So, are they correct? Do illegal immigrants commit less crime than native born Americans? At the local level, that’s really hard to tell as data gathering is sparse. It’s logical that legal immigrant populations would commit less crime, as doing so would lead to revocation of their legal status. I have no qualms with accepting that argument. You might even argue that illegal immigrants commit less petty crime so as to avoid drawing attention. I could even buy that argument.
Here’s the thing though. If we are talking about serious, federal crimes (which are the most relevant), we don’t have to estimate anything. While CATO uses unreliable sources (which they admit give wildly different ranges) to attempt to massage out their preferred narrative, we can go right to the source in this case.
Per the Bureau of Prisons own data, nearly 20% of the federal prison population is made up of criminal aliens. No surveys or census estimates needed. These are actual numbers of each individual inmate. This is also not old data as it’s from March 2019.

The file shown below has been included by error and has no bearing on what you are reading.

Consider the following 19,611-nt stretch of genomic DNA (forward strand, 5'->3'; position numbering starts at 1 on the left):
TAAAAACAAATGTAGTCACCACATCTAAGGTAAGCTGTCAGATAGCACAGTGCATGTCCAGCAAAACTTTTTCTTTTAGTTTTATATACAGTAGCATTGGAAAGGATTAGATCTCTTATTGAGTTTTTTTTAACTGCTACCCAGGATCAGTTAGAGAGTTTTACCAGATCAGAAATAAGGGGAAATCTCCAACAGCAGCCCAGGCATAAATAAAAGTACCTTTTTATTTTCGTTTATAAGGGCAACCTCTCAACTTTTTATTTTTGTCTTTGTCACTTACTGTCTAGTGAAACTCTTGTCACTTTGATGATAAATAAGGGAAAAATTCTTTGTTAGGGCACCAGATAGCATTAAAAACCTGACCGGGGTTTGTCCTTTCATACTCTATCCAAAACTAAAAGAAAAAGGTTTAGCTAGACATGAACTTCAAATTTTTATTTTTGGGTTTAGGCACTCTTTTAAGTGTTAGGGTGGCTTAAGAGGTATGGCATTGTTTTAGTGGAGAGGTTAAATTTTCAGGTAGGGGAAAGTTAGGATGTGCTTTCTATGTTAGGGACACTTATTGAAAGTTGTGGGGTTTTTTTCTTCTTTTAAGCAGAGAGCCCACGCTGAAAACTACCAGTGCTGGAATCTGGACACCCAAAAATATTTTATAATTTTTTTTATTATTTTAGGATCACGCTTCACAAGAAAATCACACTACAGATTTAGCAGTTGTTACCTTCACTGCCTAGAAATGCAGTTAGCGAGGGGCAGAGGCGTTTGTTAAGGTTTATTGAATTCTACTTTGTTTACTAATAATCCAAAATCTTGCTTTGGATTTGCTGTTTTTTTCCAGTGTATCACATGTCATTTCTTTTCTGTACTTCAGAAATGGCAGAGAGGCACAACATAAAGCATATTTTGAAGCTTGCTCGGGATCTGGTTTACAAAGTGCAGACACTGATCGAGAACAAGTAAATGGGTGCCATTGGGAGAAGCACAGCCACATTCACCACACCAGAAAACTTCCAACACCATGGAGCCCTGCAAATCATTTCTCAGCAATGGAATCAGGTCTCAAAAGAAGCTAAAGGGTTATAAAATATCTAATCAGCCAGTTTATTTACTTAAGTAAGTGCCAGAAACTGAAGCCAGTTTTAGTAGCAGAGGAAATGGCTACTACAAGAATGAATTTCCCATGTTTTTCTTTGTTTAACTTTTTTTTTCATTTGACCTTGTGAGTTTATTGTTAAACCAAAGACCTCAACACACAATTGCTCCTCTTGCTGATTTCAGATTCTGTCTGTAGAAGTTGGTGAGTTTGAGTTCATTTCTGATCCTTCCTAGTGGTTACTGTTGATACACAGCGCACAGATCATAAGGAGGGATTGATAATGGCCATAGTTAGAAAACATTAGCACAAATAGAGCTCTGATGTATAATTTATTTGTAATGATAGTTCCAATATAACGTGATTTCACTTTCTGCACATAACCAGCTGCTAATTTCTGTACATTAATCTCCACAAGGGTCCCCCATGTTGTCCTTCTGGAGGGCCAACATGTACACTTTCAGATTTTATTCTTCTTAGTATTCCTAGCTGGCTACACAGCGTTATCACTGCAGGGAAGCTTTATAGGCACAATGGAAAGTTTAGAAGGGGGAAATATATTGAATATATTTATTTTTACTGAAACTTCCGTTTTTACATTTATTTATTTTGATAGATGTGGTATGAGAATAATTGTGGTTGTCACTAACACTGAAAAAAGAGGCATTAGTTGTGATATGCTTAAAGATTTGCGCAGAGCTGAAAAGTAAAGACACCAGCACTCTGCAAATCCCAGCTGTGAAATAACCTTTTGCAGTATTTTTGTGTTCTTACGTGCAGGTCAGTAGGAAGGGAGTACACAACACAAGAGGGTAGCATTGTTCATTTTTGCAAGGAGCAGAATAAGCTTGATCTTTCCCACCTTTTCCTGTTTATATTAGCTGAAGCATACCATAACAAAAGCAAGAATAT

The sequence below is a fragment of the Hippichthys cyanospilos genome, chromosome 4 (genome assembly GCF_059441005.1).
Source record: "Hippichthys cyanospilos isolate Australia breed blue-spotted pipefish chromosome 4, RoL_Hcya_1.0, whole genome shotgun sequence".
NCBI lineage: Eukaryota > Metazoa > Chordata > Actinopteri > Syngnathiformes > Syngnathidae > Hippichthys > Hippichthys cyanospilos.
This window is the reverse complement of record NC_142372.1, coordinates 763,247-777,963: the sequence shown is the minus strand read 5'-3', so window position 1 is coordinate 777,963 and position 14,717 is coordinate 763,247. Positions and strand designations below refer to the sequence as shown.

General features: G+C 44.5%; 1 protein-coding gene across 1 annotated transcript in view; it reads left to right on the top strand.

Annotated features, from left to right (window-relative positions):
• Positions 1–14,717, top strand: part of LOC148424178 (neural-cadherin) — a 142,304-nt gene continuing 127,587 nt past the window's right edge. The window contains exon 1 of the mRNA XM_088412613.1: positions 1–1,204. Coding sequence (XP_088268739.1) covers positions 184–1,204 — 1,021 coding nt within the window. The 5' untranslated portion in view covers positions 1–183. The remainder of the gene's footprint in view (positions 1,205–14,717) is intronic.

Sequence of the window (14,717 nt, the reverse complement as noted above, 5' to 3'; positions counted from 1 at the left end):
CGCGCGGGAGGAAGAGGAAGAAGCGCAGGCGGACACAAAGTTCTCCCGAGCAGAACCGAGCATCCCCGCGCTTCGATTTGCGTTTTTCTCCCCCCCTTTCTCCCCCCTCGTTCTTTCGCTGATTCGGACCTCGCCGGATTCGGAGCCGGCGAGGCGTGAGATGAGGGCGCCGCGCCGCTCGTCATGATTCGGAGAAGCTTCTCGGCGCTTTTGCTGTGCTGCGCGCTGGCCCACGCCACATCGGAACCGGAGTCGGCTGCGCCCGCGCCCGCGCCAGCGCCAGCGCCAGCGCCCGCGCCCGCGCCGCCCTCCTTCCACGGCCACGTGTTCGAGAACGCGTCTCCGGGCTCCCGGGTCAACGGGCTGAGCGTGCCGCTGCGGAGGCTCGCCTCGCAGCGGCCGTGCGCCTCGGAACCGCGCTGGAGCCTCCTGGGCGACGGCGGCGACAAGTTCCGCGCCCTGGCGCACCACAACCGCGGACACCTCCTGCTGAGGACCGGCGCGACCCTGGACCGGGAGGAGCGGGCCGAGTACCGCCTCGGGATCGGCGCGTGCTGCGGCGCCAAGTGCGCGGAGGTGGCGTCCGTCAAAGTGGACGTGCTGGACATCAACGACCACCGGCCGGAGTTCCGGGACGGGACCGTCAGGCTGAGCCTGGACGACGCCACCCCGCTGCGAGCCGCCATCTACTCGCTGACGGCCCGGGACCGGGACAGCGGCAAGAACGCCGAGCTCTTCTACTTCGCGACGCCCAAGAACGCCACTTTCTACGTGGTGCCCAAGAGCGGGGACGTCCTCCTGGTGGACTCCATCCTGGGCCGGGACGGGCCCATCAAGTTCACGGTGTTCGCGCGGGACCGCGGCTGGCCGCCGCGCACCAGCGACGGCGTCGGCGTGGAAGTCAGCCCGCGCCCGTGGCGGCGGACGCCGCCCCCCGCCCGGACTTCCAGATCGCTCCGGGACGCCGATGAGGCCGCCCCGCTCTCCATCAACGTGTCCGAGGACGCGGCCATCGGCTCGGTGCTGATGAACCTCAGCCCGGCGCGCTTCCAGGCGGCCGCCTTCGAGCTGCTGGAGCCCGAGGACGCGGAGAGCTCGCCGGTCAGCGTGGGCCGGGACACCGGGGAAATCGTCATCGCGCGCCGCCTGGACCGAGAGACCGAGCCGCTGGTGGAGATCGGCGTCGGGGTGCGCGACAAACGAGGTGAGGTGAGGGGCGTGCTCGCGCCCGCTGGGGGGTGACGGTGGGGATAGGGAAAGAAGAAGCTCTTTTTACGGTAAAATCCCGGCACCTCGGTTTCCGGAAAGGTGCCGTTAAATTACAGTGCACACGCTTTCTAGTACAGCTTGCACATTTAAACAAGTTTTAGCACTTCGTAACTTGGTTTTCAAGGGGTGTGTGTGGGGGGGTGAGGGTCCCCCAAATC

The following chart lays out not just the native nationalities, but the actual citizenship of all inmates within the BOP system. These are people who have not been naturalized and are not U.S. citizens. That’ll be important to note as we crunch the numbers.
Country # of Inmates % of Inmates
Colombia 1,633 0.9%
Cuba 1,169 0.7%
Dominican Republic 1,425 0.8%
Mexico 21,668 12.1%
Other/Unknown 8,88 14.9%
United States 144,985 80.7%
Add all that up and you get 19.3% being non-US citizens. A full 12.1% of the prison population is made up of Mexican nationals.
Now, the next claim will be “well, yeah, but it’s just because they crossed the border illegally and that’s not a real crime.” Nope. Of the above numbers, only 6% are there for just immigration related crimes.
We’ve got some math to do, so stick with me.
I’m going to be charitable and use a liberal source for the total number of illegal immigrants, which is 11.1M. The total population of non-citizen immigrants (legal and illegal) is 22M. Because children make up 22% of the U.S. population, we can conservatively subtract 5M from that number. That gives us a total number of 17M adult, non-citizen immigrants, with approximately 50% of those being illegal immigrants. I say conservatively because immigrants, especially illegal immigrants, typically have far more children than American citizens on average but I’ll stick to what I can easily prove.